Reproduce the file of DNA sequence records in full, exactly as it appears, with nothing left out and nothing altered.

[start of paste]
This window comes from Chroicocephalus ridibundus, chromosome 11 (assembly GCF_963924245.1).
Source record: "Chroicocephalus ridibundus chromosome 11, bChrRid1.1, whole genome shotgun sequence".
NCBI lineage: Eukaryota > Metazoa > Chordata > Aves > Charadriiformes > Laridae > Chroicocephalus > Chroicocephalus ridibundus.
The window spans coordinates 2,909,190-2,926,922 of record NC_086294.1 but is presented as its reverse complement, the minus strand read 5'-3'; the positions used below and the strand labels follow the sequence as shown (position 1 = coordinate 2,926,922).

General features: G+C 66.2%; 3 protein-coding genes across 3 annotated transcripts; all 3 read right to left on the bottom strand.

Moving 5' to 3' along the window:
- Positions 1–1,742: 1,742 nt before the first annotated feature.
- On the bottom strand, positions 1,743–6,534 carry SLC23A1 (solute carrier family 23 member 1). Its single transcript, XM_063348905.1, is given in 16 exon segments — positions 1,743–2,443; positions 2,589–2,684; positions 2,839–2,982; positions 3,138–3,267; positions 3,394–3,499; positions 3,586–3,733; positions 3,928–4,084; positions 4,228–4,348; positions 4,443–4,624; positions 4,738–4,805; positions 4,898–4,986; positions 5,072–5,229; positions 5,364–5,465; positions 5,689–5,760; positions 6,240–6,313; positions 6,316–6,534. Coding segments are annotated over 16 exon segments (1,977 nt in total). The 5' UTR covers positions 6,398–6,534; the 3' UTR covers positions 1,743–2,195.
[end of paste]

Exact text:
This window comes from Chroicocephalus ridibundus, chromosome 11 (assembly GCF_963924245.1).
Source record: "Chroicocephalus ridibundus chromosome 11, bChrRid1.1, whole genome shotgun sequence".
NCBI lineage: Eukaryota > Metazoa > Chordata > Aves > Charadriiformes > Laridae > Chroicocephalus > Chroicocephalus ridibundus.
The window spans coordinates 2,909,190-2,926,922 of record NC_086294.1 but is presented as its reverse complement, the minus strand read 5'-3'; the positions used below and the strand labels follow the sequence as shown (position 1 = coordinate 2,926,922).

General features: G+C 66.2%; 3 protein-coding genes across 3 annotated transcripts; all 3 read right to left on the bottom strand.

Moving 5' to 3' along the window:
- Positions 1–1,742: 1,742 nt before the first annotated feature.
- On the bottom strand, positions 1,743–6,534 carry SLC23A1 (solute carrier family 23 member 1). Its single transcript, XM_063348905.1, is given in 16 exon segments — positions 1,743–2,443; positions 2,589–2,684; positions 2,839–2,982; positions 3,138–3,267; positions 3,394–3,499; positions 3,586–3,733; positions 3,928–4,084; positions 4,228–4,348; positions 4,443–4,624; positions 4,738–4,805; positions 4,898–4,986; positions 5,072–5,229; positions 5,364–5,465; positions 5,689–5,760; positions 6,240–6,313; positions 6,316–6,534. Coding segments are annotated over 16 exon segments (1,977 nt in total). The 5' UTR covers positions 6,398–6,534; the 3' UTR covers positions 1,743–2,195.